Reviews Batillus Concrete Sustain


Concrete Sustain

The issue that I had with Furnace, the 2011 debut album from Brooklyn's doom metal band Batillus was that it kept losing my interest after the first two songs. Don't get me wrong, I love those first couple tracks and the overall chilling atmosphere of that album, but I just found myself getting sidetracked every time I tried to listen to the entire record. Going into their new album Concrete Sustain. I was hopeful that they would create a full product that would hold my attention from start to finish. Turns out they did.
Concrete Sustain begins with a killer opening track, "Concrete." A song that reminds me of early Swans. Especially in the song's use of an odd percussion sample that sounds like a steel trashcan or a broken cymbal. It's very similar to the abrupt and loud cymbal in Swan's first track, "Half Life" off their album Cop. Immediately upon listen you may notice how heavy, unique, and oddly catchy this song is. After a few listens I found myself knowing the words to the chorus, "sustain and dominate through concrete." 
One of the things that makes this album so unique is the production. Especially in the guitar tone which is incredibly dry, crunchy, and warm. It sounds as though it's plugged in directly to the board or played through an electric amplifier. The bass is very prominent and helps the guitar tone out in areas where it sounds empty. 
Guitar tone isn't the only area of uniqueness on the album. The drums sound really quite bizarre with hardly any sustain on the cymbals and what sounds like a drum machine snare at times. On certain songs, especially the second track "Cast," the snare sounds like it's literally exploding with each hit. This, as well as the electronics and vocal effects, add a certain industrial sound to the record reminiscent of Godflesh. The vocals are high and low throaty screams that are often echoed and delayed with effects. 
The third track titled, "Beset" serves as a great example of the vocal creativity found on this album. After the initial pummeling of the first two songs, this track takes on a slower more plodding approach. This allows for the vocalist, Fade Kainer, to showcase his ability to successfully add layers and effects to his vocals.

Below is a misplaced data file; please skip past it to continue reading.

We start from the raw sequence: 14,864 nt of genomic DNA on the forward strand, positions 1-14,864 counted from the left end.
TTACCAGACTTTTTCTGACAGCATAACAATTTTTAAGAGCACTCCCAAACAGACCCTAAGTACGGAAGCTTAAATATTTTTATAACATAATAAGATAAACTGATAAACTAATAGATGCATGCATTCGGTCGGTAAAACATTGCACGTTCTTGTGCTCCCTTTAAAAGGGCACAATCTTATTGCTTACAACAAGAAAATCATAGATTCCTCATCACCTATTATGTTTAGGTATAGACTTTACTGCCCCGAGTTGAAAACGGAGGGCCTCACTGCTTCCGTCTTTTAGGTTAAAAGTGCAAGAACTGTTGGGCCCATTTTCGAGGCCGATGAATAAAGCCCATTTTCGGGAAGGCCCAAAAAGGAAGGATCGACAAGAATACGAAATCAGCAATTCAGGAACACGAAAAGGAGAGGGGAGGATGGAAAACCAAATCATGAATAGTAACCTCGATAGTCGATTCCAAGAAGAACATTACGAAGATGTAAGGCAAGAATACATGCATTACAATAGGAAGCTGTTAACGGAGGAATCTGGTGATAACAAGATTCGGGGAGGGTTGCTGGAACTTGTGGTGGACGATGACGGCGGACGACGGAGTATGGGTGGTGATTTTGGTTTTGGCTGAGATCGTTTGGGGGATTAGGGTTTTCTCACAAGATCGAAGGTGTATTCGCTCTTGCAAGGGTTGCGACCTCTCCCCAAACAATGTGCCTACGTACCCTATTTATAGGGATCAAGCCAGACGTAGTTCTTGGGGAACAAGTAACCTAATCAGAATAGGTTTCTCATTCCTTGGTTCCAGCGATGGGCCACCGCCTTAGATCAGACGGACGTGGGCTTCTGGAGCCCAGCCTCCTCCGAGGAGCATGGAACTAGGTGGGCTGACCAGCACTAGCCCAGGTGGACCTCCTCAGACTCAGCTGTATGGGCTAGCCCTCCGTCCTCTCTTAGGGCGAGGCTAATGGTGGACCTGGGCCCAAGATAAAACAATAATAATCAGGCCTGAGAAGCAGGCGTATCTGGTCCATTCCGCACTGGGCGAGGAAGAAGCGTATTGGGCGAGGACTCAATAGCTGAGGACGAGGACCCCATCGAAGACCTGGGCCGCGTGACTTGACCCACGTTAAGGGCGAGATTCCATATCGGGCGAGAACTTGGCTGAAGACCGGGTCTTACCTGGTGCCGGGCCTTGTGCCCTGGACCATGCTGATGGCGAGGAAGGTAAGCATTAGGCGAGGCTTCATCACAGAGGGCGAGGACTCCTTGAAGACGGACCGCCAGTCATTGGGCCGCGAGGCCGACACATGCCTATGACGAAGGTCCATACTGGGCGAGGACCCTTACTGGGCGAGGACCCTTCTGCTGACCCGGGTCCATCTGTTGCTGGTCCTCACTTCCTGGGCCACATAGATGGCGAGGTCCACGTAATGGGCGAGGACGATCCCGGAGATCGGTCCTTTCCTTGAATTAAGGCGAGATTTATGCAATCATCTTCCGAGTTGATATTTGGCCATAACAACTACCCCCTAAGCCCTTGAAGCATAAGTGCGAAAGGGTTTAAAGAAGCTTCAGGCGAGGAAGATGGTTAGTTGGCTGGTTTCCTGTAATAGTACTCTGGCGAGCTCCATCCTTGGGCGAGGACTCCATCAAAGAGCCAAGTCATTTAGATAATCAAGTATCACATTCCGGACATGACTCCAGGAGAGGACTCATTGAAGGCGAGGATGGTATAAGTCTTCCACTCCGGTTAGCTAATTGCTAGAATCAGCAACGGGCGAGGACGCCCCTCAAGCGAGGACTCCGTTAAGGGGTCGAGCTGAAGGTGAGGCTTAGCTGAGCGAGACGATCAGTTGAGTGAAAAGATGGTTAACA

"Beset" gives the listener a short break as the next song, "Mirrors" picks up where the first two left off. "Mirrors" is probably the heaviest song on the album as the final minute sounds like a doom metal chugging stampede, equipped with Batillus' signature exploding snare. 
"Rust" is probably where most of the Godflesh and industrial comparisons come from. I would however argue that Batillus have a very original sound and any similarities to other bands are very minimal. 
The album ends with the longest song, "Thorns," at nearly nine minutes. This is a great final track that shows the band exploring the darker more emotional elements that their first album Furnace displayed. A very gloomy and slow post-metal(ish) vibe. It features a different style of singing than all the other songs. As there seem to be a chamber of voices singing in deep monotone that help sooth and relax the listener. This is quite welcomed after the sore neck you'll probably get from head banging to the other five previous songs. 
Batillus have made the leap you would hope a promising band would make from their debut to their sophomore album on Concrete Sustain. A seemingly perfect blend of doom, black, industrial, and experimentation. Batillus are on top of their game and it is definitely THEIR game, as no other modern doom band are doing what Batillus are doing. The entire album is incredibly listenable, especially since it clocks in at around 37 minutes, which is a nice to see from a doom band. The short length, the catchy songs, the brutal and unique sound, all come together to make an overall excellent album. This effort will definitely place high on my year end list and the song, "Concrete," may go down as my favorite song of the year.

9.0 / 10Zak Vargas
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